Project managers also could benefit from storing the histories of even small projects on CD. You can store many images on CDs and they will last a long time. In contrast, paper files—with photographs, reports, blueprints, and other documentation—can get lost, misplaced, or destroyed, and they take up valuable storage space. In addition, you can easily transmit what is contained on CDs, without having to reformat the information. Small companies that may not be able to invest in their own writable CD systems can have “historical” CDs published for them by a service bureau.

Best Evidence, Long Life

While CDs are an interesting new distribution and storage solution for data related to a project, other imaging technologies precede CDs and continue to be useful. Microfilm is used for long-term storage of project information, as well as for distribution of information. Project managers who have worked on government projects most likely have used microfilm, but this medium has applications for other industries as well.

Project specifications for highway construction, for example, have long been published on microfilm because of their large scale. You can share microfilmed plans with potential bidders, who can easily share complete sets of plans with prospective subcontractors. In this way, you maintain the integrity of vital information as you distribute it.

After many construction projects are finished, project managers use microfilm or optical disks instead of paper to store project files that are mandated for legal or archival reasons or that might be needed for warranty or service purposes. (Optical disks are similar to CDs in the way information is recorded and retrieved, and some have much greater storage capacity.)

Both of these technologies could be applied more frequently to other industries. For example, companies typically store project files in a central repository, on paper, with a set record retention schedule. Because they take up much less space than paper, microfilmed files or files on optical disk can save your company expensive storage space.

Microfilming records is also one of the best ways to ensure they are intact after years have passed. In fact, while your project is active, you can make record retention easier by indexing documents on a document management system. Later you can access the files more quickly because indexed microfilmed records eliminate the possibility of misfiling.

In addition, storing on microfilm the results of testing that takes place during your project can be a wise step to protect your company should a product or construction fail. Test data and documentation can be very important when liability is being determined. Also, microfilm is considered “best evidence” by the legal system, an important consideration if for any reason there is a lawsuit associated with your project. Interestingly, it is thought that CDs, because of their longevity, may also be accepted eventually in this role.

Project Managers and the Future of Imaging

In the future, as the technology advances, writable CDs will be an effective way for you to show the sequential progress of projects, especially large projects that generate great amounts of data. For instance, as software development takes place, programmers build and rebuild program codes. In an ideal world, each iteration would be captured for an historical perspective of the steps taken to develop the code.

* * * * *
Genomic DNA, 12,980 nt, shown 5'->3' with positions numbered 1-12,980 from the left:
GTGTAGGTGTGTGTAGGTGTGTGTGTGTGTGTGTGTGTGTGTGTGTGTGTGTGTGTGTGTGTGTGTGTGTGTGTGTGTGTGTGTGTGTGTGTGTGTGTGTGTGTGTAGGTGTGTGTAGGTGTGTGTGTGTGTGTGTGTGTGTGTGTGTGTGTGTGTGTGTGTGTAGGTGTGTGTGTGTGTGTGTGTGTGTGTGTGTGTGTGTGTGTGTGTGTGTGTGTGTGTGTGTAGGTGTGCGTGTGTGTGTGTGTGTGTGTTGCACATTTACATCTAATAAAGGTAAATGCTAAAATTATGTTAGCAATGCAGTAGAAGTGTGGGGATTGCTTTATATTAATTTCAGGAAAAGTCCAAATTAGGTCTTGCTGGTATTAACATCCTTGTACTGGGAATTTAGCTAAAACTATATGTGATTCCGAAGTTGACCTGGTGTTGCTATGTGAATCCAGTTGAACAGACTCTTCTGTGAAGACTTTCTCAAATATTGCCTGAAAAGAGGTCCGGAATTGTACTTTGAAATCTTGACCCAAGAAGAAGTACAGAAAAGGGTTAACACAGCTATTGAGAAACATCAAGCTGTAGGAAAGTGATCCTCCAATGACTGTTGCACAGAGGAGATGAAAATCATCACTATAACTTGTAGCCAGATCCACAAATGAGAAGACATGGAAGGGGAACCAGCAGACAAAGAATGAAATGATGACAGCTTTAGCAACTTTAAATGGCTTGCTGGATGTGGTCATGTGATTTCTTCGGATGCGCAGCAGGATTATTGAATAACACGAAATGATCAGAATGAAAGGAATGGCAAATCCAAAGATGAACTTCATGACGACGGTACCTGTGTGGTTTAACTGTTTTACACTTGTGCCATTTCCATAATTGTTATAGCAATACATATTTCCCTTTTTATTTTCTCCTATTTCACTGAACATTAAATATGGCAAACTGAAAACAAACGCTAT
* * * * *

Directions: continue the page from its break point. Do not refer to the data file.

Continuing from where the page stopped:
Programmers typically cannot keep this information on line—they would need extra storage capacity on their computers. In contrast, CDs would be an appropriate medium for this storage because they are digital in nature, with the capacity necessary to capture iterations of code. Saving “code history” on CD could save time and money in mission-critical projects, should you need to search older versions of code to find an error.

Eventually, as the technology progresses, you will be able to use desktop writable CD systems to publish multimedia project CDs, complete with sound, text, photos, and data relating to a project. Imagine creating a CD that contains the step-by-step progress of a new pharmaceutical's development. You might include clinical trial reports, marketing statistics, progress reports, and oral commentary from physicians on the efficacy of the product.

Project Management: The Next Generation

A discussion of imaging in nearly any role makes clear that the use of images will become more important in the dissemination of information. Let's speculate about how this could affect your job in the future. An interesting analogy could be made between manufacturing and project management. When industrial engineers design factory assembly lines, they model their work on a computer. With this form of process control, they can examine how well the line works if it is configured in different ways, without going through real-life trial and error on the shop floor. All this is done graphically, through the use of images on computer.

As you begin to use more images in your role as project manager, you may also be able to model your processes. For instance: You are the project manager for a new videocassette recorder, and you need to communicate when the product will ship. Traditionally, project managers locate the product on the assembly line or warehouse through bar code data, and display the data on a Gantt chart. Instead, you could use an image of the assembly line or warehouse, plotting product data as a graphical representation rather than as numbers. Those interfacing with the image obtain the needed information much more easily. Indeed, such images have the potential to carry greater amounts of information than pure data.

Now and in the future, the use of imaging in project management can help you manage information more effectively. Whether you are storing project documentation, updating information for team members, or changing manufacturing specifications, imaging gives you options for delivering that information. If knowledge—information—is power, those options could be the keys to the success of your mission. img


Theodore R. Spies is marketing manager for imaging products at Eastman Kodak Company. He managed sales development for capture and retrieval product groups during the development and launch of Kodak's Imagelink products.

This material has been reproduced with the permission of the copyright owner. Unauthorized reproduction of this material is strictly prohibited. For permission to reproduce this material, please contact PMI.

PM Network ● June 1995